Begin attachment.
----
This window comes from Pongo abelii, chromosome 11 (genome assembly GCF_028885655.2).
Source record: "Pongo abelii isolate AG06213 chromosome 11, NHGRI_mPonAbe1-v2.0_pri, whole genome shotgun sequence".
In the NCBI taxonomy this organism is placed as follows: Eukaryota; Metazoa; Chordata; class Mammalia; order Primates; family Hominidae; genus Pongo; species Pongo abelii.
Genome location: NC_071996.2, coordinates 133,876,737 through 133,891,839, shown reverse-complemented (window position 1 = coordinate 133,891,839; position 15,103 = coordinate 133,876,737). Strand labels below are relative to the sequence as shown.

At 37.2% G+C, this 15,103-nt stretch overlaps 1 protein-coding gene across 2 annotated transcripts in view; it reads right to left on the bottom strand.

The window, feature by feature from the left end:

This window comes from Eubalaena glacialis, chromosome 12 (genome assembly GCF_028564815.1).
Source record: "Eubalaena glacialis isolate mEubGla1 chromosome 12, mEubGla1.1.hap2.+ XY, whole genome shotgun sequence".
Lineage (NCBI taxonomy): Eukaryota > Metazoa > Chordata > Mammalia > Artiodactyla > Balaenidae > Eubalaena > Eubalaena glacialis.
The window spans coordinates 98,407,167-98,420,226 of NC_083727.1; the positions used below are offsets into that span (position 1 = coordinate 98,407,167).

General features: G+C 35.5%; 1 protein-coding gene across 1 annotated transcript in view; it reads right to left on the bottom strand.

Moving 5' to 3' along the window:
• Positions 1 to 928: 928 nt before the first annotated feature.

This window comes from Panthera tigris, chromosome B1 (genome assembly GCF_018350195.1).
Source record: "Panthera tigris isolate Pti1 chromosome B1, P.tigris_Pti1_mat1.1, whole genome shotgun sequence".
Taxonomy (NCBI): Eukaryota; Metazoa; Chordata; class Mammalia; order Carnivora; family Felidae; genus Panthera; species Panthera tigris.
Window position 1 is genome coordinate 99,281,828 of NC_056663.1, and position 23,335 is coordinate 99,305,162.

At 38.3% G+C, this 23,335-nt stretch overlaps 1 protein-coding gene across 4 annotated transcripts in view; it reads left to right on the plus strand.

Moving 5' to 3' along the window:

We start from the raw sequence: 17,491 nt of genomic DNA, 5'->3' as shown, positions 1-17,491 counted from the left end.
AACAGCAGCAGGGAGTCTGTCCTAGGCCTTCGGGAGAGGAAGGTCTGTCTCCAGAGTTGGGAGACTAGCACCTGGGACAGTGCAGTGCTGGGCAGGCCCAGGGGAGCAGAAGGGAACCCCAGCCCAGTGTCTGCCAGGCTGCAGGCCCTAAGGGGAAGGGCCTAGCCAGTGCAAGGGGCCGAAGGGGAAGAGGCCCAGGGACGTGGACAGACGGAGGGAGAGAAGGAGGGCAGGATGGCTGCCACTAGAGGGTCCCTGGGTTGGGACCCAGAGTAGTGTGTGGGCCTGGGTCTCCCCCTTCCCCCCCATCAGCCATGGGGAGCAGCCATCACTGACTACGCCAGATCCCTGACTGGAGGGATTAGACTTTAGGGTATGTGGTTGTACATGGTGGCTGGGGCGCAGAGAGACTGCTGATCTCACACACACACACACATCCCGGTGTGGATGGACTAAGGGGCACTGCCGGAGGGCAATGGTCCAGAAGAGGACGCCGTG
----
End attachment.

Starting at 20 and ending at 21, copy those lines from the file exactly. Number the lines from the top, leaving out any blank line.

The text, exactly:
We start from the raw sequence: 17,491 nt of genomic DNA, 5'->3' as shown, positions 1-17,491 counted from the left end.
AACAGCAGCAGGGAGTCTGTCCTAGGCCTTCGGGAGAGGAAGGTCTGTCTCCAGAGTTGGGAGACTAGCACCTGGGACAGTGCAGTGCTGGGCAGGCCCAGGGGAGCAGAAGGGAACCCCAGCCCAGTGTCTGCCAGGCTGCAGGCCCTAAGGGGAAGGGCCTAGCCAGTGCAAGGGGCCGAAGGGGAAGAGGCCCAGGGACGTGGACAGACGGAGGGAGAGAAGGAGGGCAGGATGGCTGCCACTAGAGGGTCCCTGGGTTGGGACCCAGAGTAGTGTGTGGGCCTGGGTCTCCCCCTTCCCCCCCATCAGCCATGGGGAGCAGCCATCACTGACTACGCCAGATCCCTGACTGGAGGGATTAGACTTTAGGGTATGTGGTTGTACATGGTGGCTGGGGCGCAGAGAGACTGCTGATCTCACACACACACACACATCCCGGTGTGGATGGACTAAGGGGCACTGCCGGAGGGCAATGGTCCAGAAGAGGACGCCGTG